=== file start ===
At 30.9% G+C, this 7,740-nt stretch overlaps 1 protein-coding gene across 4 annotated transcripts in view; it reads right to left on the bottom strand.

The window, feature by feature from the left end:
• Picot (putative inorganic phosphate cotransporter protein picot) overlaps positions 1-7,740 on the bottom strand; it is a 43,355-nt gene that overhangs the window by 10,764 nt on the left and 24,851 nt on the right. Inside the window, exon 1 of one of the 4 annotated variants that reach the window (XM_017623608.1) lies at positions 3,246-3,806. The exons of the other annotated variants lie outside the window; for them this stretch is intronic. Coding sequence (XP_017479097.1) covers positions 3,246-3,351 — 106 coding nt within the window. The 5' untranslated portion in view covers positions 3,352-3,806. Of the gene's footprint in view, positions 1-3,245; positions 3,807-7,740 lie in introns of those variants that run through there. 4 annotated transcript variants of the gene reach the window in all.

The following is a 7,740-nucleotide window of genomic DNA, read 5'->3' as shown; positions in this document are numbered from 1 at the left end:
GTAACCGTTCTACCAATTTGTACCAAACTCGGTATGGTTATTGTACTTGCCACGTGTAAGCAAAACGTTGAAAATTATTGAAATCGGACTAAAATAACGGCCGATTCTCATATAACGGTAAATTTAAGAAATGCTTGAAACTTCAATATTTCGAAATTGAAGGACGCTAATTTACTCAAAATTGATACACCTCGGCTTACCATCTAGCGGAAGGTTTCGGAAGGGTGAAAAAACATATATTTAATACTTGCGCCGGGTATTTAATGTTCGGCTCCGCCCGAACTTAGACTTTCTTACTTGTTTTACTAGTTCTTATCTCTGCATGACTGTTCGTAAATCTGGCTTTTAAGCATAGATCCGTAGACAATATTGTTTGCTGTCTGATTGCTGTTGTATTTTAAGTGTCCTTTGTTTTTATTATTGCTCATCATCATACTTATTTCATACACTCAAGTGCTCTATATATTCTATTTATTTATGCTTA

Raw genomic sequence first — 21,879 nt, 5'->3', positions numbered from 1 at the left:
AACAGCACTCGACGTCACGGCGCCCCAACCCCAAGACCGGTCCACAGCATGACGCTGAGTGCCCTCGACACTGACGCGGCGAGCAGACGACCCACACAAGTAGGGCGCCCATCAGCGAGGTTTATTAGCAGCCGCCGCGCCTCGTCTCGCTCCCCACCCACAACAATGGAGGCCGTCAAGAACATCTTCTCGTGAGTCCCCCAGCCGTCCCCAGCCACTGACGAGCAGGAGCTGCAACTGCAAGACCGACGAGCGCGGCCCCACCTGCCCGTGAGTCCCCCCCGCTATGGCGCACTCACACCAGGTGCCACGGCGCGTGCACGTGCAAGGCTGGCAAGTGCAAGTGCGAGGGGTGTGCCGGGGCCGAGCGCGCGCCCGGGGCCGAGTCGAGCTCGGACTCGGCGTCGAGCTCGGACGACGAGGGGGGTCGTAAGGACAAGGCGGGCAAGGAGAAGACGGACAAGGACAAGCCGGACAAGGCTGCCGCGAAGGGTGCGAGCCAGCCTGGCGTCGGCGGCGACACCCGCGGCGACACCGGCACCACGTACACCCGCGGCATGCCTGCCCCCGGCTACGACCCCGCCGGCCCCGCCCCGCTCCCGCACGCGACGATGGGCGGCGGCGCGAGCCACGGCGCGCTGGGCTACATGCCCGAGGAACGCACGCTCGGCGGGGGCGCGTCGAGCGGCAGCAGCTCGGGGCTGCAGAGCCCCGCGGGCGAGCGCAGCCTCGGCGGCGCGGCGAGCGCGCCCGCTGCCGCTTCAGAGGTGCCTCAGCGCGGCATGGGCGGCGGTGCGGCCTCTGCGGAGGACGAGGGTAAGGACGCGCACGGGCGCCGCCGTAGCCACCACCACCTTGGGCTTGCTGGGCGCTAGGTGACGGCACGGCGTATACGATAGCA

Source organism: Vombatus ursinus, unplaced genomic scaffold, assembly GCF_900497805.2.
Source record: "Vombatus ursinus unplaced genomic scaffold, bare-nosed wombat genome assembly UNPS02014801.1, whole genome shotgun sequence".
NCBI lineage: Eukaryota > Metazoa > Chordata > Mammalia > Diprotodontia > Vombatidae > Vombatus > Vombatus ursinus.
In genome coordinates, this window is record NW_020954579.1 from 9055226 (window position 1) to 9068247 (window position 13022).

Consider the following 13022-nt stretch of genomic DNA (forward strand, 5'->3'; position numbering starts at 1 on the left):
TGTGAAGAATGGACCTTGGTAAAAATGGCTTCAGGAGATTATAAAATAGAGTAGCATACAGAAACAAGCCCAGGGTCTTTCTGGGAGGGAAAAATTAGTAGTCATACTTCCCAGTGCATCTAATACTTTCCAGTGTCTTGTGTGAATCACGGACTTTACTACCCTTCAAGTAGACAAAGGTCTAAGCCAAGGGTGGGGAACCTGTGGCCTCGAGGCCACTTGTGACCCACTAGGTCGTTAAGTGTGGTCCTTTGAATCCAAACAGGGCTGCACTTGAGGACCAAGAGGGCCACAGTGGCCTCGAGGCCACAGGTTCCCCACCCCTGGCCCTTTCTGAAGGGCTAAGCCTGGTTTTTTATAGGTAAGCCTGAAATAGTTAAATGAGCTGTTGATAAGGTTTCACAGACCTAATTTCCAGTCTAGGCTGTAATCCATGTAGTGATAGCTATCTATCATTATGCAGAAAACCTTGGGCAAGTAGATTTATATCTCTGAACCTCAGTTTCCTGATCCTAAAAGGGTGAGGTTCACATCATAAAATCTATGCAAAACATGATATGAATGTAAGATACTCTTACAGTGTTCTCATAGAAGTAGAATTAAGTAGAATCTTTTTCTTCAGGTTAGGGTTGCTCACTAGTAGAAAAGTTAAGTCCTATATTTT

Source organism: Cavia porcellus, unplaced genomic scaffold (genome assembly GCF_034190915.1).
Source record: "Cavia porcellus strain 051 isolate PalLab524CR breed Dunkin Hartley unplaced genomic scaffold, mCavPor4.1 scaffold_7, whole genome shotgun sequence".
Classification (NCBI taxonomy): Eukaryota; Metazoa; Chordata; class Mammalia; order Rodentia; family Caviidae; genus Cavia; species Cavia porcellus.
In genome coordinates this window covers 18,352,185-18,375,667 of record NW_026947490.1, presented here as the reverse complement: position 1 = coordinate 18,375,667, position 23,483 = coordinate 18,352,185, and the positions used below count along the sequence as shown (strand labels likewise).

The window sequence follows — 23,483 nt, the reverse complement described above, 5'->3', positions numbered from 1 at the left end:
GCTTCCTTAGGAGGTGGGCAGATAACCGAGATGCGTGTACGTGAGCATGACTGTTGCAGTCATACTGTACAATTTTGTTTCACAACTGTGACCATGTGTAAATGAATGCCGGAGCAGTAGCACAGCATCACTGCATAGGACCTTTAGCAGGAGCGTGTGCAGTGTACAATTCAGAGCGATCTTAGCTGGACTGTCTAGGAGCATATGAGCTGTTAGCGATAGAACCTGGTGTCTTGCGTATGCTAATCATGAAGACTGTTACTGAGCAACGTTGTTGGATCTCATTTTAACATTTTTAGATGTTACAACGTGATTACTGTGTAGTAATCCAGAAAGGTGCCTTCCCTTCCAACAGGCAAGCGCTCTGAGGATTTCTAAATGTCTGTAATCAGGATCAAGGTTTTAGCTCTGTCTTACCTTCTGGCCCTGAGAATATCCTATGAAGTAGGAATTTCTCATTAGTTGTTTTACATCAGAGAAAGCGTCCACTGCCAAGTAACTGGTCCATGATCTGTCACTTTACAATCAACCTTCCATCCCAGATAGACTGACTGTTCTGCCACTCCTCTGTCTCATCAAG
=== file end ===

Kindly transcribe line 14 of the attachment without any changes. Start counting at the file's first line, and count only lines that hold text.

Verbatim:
Source organism: Cavia porcellus, unplaced genomic scaffold (genome assembly GCF_034190915.1).